An agreement with the IMF to reduce the budget deficit has led the government to reportedly slash the amount allocated for the war on terror from Rs185 billion to Rs120 billion for the coming fiscal year. This is highly unfortunate. The strategy to go after militants across the north has brought a measure of success, but there is still a great deal to be done. Building peace is imperative to reduce human suffering and to ward off a future recurrence of conflict. This has been the lesson from successive wars — ranging from World War II to the bitter ethnic conflict that tore apart Rwanda in the early 1990s.
Creating peace requires money. The news of a major slash in funding due to resource constraints is, therefore, disturbing. What people in the conflict-zone need most of all is an opportunity to rebuild lives. This can happen only if infrastructure is restored and ruined school buildings repaired. In many areas people have lost land, cattle and homes. They are in desperate need of assistance to get back on their feet. One wonders in this situation what Washington and other countries allied to Pakistan are thinking. Surely they must realise the urgency of the situation. At stake after all is the wider safety of the world against terrorism. The toll it has taken over the last decade is plain for anyone to see. Pakistan needs to press its case more strongly at international forums. It must demand that pledges made are honoured. There has already been a delay in beginning the vital work of establishing order and normalcy. A further delay can simply not be sustained given the threat it poses of plunging zones across the north back into the state of turmoil that encourages militancy.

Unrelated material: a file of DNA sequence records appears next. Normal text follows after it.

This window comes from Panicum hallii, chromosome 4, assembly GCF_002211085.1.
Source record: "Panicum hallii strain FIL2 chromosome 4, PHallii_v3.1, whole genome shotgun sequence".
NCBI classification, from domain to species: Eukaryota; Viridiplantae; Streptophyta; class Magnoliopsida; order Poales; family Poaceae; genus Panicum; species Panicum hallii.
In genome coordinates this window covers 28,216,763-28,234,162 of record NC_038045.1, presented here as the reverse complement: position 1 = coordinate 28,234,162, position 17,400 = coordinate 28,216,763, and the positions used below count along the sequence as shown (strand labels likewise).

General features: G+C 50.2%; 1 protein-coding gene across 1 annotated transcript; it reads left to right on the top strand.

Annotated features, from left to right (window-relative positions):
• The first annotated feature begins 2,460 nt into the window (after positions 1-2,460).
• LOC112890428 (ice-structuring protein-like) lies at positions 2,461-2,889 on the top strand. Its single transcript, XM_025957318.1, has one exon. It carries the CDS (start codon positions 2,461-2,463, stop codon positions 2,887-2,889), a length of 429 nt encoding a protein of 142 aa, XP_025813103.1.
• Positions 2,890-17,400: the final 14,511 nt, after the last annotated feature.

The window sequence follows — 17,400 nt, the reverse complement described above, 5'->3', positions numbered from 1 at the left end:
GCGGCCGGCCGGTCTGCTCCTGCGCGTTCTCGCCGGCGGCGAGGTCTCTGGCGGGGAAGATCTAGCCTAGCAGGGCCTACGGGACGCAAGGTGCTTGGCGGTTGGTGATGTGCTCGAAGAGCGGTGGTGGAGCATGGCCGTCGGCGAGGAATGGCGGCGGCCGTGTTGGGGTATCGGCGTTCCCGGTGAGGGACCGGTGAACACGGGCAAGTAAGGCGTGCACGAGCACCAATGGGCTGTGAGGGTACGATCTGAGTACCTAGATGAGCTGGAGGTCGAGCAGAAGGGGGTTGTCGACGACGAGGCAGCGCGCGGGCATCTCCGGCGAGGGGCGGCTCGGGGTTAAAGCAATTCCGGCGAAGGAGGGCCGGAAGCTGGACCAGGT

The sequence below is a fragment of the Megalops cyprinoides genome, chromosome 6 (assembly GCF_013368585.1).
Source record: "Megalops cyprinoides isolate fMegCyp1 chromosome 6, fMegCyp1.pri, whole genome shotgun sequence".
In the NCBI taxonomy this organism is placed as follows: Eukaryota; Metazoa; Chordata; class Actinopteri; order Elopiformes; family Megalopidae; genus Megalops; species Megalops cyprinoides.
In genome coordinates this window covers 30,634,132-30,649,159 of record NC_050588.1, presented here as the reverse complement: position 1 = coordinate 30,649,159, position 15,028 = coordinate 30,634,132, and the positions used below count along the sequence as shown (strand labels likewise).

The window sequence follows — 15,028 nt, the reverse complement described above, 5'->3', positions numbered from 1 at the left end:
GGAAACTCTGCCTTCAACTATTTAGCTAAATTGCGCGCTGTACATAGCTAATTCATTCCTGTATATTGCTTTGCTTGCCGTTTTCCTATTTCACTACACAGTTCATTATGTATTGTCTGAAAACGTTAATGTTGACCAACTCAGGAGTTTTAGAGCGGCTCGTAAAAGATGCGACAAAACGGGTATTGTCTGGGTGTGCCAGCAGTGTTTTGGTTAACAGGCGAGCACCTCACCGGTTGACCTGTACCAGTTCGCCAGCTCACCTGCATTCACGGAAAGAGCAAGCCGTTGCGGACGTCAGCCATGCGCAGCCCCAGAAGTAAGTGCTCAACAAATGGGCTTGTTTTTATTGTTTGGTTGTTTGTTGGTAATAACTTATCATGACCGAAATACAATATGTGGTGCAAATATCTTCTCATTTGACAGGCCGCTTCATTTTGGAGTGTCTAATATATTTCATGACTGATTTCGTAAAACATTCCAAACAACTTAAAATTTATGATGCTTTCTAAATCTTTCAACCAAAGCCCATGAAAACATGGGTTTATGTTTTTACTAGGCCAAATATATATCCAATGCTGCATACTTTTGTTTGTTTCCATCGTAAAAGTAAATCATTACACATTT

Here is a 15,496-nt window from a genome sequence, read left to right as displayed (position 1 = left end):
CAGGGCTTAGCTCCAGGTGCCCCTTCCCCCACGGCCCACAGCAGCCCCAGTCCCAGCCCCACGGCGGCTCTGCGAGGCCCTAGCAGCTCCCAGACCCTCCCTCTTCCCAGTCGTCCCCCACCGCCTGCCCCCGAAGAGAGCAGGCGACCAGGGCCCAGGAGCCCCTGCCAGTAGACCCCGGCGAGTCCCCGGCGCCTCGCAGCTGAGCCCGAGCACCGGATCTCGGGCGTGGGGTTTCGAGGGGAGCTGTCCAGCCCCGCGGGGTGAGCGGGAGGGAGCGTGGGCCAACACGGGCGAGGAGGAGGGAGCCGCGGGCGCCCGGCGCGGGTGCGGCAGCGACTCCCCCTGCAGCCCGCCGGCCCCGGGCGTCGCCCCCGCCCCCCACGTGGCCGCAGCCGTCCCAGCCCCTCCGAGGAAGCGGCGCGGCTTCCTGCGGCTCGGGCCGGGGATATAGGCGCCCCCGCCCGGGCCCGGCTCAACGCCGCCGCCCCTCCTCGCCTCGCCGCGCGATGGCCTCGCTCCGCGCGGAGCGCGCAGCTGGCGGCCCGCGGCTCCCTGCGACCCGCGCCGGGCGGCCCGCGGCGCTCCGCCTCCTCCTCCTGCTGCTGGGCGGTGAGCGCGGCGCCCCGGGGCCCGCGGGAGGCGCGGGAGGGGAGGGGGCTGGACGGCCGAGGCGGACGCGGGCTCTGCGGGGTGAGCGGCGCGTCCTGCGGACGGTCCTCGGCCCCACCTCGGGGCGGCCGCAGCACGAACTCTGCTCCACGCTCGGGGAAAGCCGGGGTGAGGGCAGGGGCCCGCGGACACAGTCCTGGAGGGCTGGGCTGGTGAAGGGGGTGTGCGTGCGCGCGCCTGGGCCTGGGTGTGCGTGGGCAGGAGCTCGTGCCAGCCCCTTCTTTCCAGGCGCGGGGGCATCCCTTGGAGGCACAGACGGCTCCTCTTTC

Published in the Express Tribune, May 26th, 2010.
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